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By Venesha Johnson | Associate Writer
Growing up in Jamaica we simply can't possibly avoid taking part in organized sports. We have the opportunity to compete at every educational level. At age three, we begin our first interaction in kindergarten and every year, schools hold a sports day where the entire student body competes to win points for their team (house) while showcasing their athletic prowess. This is starting ground of every Jamaican track and field athlete.
Things get kicked up a notch once we get to the high school level though. The largest high school track and field competition in the world is held here in Jamaica. There is only one competition of its sort that I know of, the Inter-Secondary School Association (ISSA) Boys and Girls Championship. Six schools participated in the inaugural boy's championship in 1910 at Kingston's Sabina Park. It was planned by the principals and officiated by volunteers, teachers, and coaches. It developed over time and now plays a major role in our culture. The Girls Championship first took place in 1914, but it wasn't until the 1960s that it really took off. However, because of poor financial performance, it merged with the Boys in 1999.
For the World Championship and Olympics, the ISSA Boys & Girls Championship is the ideal practice ground. According to several competitors, the enthusiasm during Champs is even higher than it is at the Olympics. All of Jamaica's top athletes experienced their first intense competition there. ISSA Boys and Girls Championship is really and truly the breeding ground for our Track and field athletes. If you can conquer this championship or even manage to stand out, you will do well on the international stage.
The largest international competition for track and field athletes is the Olympics. Jamaica's first Olympic gold medalist, Arthur Wint, won the 400m event at the 1948 Olympics in London to secure our place on the global stage. Likewise, Herb McKenley, Leslie Laing, George Rhoden, and Arthur Wint, were heroes of the Helsinki, Finland, Olympics in 1952.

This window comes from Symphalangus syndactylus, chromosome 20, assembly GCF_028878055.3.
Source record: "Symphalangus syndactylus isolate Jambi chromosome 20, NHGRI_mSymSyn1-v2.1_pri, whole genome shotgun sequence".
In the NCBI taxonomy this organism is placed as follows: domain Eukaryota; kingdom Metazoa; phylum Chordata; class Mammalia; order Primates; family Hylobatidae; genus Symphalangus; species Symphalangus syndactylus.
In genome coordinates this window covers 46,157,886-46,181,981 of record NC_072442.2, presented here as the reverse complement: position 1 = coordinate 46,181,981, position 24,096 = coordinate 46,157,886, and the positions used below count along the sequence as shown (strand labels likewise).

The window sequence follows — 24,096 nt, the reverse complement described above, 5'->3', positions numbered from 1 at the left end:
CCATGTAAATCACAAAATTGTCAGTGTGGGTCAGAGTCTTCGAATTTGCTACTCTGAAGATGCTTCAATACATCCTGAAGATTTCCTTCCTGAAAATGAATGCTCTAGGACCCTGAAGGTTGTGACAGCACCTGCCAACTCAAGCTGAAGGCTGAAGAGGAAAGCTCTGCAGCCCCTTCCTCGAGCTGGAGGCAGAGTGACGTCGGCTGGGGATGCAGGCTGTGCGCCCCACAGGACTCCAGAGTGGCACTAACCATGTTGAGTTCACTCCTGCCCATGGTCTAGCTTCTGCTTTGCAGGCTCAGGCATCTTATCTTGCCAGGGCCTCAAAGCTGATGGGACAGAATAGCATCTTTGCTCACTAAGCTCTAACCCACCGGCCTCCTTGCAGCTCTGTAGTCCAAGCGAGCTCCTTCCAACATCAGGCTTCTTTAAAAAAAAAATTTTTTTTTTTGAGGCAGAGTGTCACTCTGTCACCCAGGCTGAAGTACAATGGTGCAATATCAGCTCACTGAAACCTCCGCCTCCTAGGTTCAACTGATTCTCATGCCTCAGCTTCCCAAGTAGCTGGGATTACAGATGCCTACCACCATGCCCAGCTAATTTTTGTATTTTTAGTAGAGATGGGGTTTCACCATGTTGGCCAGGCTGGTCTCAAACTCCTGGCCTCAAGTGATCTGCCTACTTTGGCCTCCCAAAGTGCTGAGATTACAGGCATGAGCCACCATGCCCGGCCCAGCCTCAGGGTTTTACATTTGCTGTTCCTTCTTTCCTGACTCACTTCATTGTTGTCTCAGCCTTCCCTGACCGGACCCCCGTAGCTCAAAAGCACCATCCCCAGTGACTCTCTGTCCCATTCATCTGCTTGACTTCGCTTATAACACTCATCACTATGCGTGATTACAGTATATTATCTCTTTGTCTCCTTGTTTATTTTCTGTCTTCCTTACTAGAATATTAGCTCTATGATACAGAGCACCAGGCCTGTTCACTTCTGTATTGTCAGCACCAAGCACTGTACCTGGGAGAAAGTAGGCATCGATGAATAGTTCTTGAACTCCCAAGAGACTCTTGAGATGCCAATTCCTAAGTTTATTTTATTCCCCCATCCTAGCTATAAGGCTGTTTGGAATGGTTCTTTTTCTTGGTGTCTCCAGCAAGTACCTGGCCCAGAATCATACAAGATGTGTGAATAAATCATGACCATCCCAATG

However, the success of Jamaica's track and field program is largely due to Herb McKenley, known as the "Godfather of Jamaican Track and Field," although he never won an individual gold medal in the Olympics. He was a talented sprinter who competed in the 100, 200, and 400 meters at the same Olympic competition. He was also a superb coach who shaped the minds of many young people and contributed to the development of Jamaica's track and field system. He steered the national team for several years while serving as the JAAA's president.
Following 1952, Jamaica only failed to bring home a medal at the Tokyo and Melbourne Olympics. They did not participate together in 1960. Then, in 1976 Montreal, Donald Quarrie won Jamaica's first Olympic gold medal since independence. He came in second in the 100m and first in the 200m. This rekindled Jamaica's love of athletics and had an impact on the subsequent star, Merlene Ottey. She has medaled in every Olympics since earning Jamaica's first female Olympic medal at the 1980 Masco Olympics, except Seoul, Korea in 1988. Merlene Ottey's desire to win an Olympic gold medal was sadly never fulfilled. She repeatedly drew close. The second-place finish in the 100-meter event at the 1996 Atlanta Olympics was the closest and most contentious. Many still had the opinion that they defrauded her of the gold medal.
At the same 1996 Olympic Games in Atlanta, Deon Hemmings became the first woman from Jamaica to win an Olympic gold medal. Setting a new standard for women's track and field on the island by breaking an Olympic record.
Some consider Jamaica Track & Field's Golden Era to be from 2004 to 2016. Jamaica's most prosperous period began with the Athens Olympics. Veronica Campbell Brown served as the inspiration by winning the first female sprint gold medal for Jamaica. Asafa Powell paved the way for male sprinters in Jamaica by repeatedly setting or breaking world records. He is one of Jamaica's finest sprinters despite never having captured an individual Global title.
In 2008 is where Jamaica’s true dominance of the sport shined. Usain Bolt broke his own 100 m World Record by 0.03 seconds in the final, clocking a timing of 9.69 seconds, on Saturday, August 16, giving us our first of many gold medals at the 2008 Summer Olympics in Beijing, China. The women's 100 m occurred the following day, and Jamaica and the United States were scheduled to compete. Kerron Stewart of Jamaica had impressed in the preliminary rounds, but in the final, Shelly-Ann Fraser finished far ahead of the competition, earning Stewart and Sherone Simpson a shared silver medal for clocking in at the same time. As a result, Jamaica became the first nation to win all of the medals in the women's 100 m at an Olympic Games.
Jamaica broke the previous national record, set in 1952, by winning 6 gold medals, 3 silver medals, and 2 bronze medals after the competition, placing 13th overall in the medal standings across all sports. Jamaica finished third overall in the number of medals in athletics.
Jamaica has continued to earn medal after medal, breaking record after record and is home to the fastest man, Usain Bolt and woman, Elaine Thompson Herah. In just athletics over the past 90 years, Jamaica has won 42 Commonwealth Golds, 14 World Championship Golds, and 17 Olympic Gold Medals, plus even more in silver and bronze. What can I say except, “wi likkle but wi tallawah”.
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